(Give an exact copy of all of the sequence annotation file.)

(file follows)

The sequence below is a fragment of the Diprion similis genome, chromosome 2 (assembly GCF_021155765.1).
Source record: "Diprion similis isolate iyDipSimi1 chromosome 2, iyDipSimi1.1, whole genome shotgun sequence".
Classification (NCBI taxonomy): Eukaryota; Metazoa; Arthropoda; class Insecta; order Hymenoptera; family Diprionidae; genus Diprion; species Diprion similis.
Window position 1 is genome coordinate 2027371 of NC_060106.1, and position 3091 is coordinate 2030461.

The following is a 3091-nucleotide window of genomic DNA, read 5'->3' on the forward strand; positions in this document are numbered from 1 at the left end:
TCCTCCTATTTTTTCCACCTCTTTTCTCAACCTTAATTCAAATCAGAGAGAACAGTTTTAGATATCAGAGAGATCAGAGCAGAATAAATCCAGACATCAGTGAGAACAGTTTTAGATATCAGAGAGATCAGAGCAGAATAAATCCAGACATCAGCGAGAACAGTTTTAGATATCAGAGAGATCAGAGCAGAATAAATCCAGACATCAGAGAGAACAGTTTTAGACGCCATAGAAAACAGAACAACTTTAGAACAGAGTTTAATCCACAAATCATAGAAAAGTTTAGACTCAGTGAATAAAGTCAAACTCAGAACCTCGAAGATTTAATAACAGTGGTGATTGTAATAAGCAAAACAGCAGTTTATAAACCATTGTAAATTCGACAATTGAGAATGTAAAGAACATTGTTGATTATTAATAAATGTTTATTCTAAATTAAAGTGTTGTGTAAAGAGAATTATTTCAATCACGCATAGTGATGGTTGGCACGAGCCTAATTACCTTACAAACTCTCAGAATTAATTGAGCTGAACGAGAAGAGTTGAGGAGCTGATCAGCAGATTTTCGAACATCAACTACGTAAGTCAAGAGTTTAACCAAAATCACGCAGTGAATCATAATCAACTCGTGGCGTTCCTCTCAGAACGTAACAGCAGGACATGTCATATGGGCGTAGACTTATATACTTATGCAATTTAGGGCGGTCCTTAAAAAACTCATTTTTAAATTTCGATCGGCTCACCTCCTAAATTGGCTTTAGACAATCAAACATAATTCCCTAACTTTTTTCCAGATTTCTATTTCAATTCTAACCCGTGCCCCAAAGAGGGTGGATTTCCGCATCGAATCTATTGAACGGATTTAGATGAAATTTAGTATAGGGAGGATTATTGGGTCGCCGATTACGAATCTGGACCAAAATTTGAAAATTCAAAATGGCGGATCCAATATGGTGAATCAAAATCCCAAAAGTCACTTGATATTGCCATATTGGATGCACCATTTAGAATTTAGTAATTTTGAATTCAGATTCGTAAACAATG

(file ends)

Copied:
The sequence below is a fragment of the Diprion similis genome, chromosome 2 (assembly GCF_021155765.1).
Source record: "Diprion similis isolate iyDipSimi1 chromosome 2, iyDipSimi1.1, whole genome shotgun sequence".
Classification (NCBI taxonomy): Eukaryota; Metazoa; Arthropoda; class Insecta; order Hymenoptera; family Diprionidae; genus Diprion; species Diprion similis.
Window position 1 is genome coordinate 2027371 of NC_060106.1, and position 3091 is coordinate 2030461.

The following is a 3091-nucleotide window of genomic DNA, read 5'->3' on the forward strand; positions in this document are numbered from 1 at the left end:
TCCTCCTATTTTTTCCACCTCTTTTCTCAACCTTAATTCAAATCAGAGAGAACAGTTTTAGATATCAGAGAGATCAGAGCAGAATAAATCCAGACATCAGTGAGAACAGTTTTAGATATCAGAGAGATCAGAGCAGAATAAATCCAGACATCAGCGAGAACAGTTTTAGATATCAGAGAGATCAGAGCAGAATAAATCCAGACATCAGAGAGAACAGTTTTAGACGCCATAGAAAACAGAACAACTTTAGAACAGAGTTTAATCCACAAATCATAGAAAAGTTTAGACTCAGTGAATAAAGTCAAACTCAGAACCTCGAAGATTTAATAACAGTGGTGATTGTAATAAGCAAAACAGCAGTTTATAAACCATTGTAAATTCGACAATTGAGAATGTAAAGAACATTGTTGATTATTAATAAATGTTTATTCTAAATTAAAGTGTTGTGTAAAGAGAATTATTTCAATCACGCATAGTGATGGTTGGCACGAGCCTAATTACCTTACAAACTCTCAGAATTAATTGAGCTGAACGAGAAGAGTTGAGGAGCTGATCAGCAGATTTTCGAACATCAACTACGTAAGTCAAGAGTTTAACCAAAATCACGCAGTGAATCATAATCAACTCGTGGCGTTCCTCTCAGAACGTAACAGCAGGACATGTCATATGGGCGTAGACTTATATACTTATGCAATTTAGGGCGGTCCTTAAAAAACTCATTTTTAAATTTCGATCGGCTCACCTCCTAAATTGGCTTTAGACAATCAAACATAATTCCCTAACTTTTTTCCAGATTTCTATTTCAATTCTAACCCGTGCCCCAAAGAGGGTGGATTTCCGCATCGAATCTATTGAACGGATTTAGATGAAATTTAGTATAGGGAGGATTATTGGGTCGCCGATTACGAATCTGGACCAAAATTTGAAAATTCAAAATGGCGGATCCAATATGGTGAATCAAAATCCCAAAAGTCACTTGATATTGCCATATTGGATGCACCATTTAGAATTTAGTAATTTTGAATTCAGATTCGTAAACAATG